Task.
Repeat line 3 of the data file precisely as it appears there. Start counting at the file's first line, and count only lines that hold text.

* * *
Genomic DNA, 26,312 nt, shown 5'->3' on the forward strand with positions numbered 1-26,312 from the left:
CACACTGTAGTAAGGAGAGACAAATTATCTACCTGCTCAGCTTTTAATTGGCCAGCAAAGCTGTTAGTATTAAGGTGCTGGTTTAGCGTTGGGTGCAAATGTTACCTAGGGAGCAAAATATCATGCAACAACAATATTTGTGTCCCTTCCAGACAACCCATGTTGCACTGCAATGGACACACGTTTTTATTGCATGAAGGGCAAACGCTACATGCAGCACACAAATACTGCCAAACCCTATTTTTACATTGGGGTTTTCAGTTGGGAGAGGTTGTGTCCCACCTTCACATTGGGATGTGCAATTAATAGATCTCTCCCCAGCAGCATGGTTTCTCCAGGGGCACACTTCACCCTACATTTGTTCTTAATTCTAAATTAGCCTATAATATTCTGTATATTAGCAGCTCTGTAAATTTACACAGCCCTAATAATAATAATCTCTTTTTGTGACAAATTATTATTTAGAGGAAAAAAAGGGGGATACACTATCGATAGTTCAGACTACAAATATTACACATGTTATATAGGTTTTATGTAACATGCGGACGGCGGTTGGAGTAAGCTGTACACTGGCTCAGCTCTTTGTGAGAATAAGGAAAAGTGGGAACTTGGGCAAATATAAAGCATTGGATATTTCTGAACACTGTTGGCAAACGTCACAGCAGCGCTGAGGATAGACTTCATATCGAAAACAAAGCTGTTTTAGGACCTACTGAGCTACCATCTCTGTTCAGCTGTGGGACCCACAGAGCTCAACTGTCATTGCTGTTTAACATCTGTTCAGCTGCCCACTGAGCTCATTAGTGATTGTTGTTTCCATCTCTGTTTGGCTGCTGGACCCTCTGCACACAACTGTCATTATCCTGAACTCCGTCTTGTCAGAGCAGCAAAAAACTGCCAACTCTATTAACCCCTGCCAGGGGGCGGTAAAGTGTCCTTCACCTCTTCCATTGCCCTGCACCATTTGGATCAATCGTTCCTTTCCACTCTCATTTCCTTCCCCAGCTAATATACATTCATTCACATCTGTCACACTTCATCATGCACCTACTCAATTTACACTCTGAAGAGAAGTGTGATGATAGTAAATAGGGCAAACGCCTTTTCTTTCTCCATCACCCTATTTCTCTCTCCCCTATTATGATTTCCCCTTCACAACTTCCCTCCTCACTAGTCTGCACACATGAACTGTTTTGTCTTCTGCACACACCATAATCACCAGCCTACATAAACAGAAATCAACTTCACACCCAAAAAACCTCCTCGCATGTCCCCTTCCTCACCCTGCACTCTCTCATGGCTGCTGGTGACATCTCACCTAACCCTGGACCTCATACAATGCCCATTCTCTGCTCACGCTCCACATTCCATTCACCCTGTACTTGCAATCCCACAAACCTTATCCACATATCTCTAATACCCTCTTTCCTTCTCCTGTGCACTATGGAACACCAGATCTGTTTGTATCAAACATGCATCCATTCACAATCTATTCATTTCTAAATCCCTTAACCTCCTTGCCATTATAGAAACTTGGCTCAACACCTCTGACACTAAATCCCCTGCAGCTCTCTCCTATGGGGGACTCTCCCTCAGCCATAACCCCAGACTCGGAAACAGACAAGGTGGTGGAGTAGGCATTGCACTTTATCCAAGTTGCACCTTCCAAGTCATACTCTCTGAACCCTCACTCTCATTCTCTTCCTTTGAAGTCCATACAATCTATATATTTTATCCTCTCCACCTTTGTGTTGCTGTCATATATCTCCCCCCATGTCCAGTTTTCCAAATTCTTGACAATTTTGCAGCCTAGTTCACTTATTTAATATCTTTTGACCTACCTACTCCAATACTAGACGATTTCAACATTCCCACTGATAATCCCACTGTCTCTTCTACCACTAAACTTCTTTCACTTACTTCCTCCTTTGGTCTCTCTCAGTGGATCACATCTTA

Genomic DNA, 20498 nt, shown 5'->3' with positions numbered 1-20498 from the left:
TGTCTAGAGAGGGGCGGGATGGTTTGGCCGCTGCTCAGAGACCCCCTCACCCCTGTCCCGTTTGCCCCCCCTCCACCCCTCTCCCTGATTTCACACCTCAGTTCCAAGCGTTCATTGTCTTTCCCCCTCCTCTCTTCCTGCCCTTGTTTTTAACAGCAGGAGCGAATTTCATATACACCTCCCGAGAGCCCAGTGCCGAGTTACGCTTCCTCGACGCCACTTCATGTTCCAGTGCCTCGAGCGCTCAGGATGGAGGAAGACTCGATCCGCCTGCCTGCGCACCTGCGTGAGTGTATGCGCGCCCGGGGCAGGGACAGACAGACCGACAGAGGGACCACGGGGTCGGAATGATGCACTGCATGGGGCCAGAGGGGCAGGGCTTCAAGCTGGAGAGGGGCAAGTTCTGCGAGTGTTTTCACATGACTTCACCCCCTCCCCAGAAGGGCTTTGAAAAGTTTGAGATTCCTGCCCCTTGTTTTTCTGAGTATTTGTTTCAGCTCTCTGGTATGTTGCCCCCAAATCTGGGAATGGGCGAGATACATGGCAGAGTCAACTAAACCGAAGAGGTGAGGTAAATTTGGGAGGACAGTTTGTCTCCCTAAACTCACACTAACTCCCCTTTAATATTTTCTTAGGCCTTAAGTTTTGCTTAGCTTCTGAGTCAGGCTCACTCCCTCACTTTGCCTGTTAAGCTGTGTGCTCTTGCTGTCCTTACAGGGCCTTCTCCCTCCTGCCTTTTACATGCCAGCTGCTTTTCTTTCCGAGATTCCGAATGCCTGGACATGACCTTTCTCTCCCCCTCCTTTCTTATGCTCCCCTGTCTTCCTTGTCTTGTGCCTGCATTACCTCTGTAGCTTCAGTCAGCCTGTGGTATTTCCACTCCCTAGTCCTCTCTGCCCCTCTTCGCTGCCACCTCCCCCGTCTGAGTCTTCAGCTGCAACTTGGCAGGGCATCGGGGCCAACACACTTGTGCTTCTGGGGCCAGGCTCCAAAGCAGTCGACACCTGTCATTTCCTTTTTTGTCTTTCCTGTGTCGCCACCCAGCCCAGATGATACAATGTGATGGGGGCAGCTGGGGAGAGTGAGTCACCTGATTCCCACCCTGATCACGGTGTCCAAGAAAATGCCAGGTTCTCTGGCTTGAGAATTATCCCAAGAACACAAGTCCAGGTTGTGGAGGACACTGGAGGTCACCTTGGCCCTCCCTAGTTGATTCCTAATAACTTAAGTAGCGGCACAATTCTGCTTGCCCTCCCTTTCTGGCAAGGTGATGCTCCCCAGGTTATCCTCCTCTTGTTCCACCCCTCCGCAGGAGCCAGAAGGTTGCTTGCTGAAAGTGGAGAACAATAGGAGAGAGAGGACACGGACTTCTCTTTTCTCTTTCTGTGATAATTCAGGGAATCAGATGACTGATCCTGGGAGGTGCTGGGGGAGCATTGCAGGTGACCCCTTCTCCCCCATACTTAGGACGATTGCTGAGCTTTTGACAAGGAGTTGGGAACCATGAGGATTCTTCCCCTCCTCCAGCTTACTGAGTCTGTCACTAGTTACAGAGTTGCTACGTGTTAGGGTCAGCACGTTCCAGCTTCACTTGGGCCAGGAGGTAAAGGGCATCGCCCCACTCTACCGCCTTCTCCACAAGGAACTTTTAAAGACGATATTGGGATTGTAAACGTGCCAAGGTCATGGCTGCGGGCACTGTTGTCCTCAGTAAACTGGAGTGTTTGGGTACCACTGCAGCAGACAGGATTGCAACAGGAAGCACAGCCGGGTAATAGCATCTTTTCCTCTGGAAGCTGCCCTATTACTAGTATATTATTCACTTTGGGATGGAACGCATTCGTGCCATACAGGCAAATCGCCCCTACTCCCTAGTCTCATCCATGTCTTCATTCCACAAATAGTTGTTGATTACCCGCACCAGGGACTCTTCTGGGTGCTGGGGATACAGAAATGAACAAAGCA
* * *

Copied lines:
Genomic DNA, 20498 nt, shown 5'->3' with positions numbered 1-20498 from the left: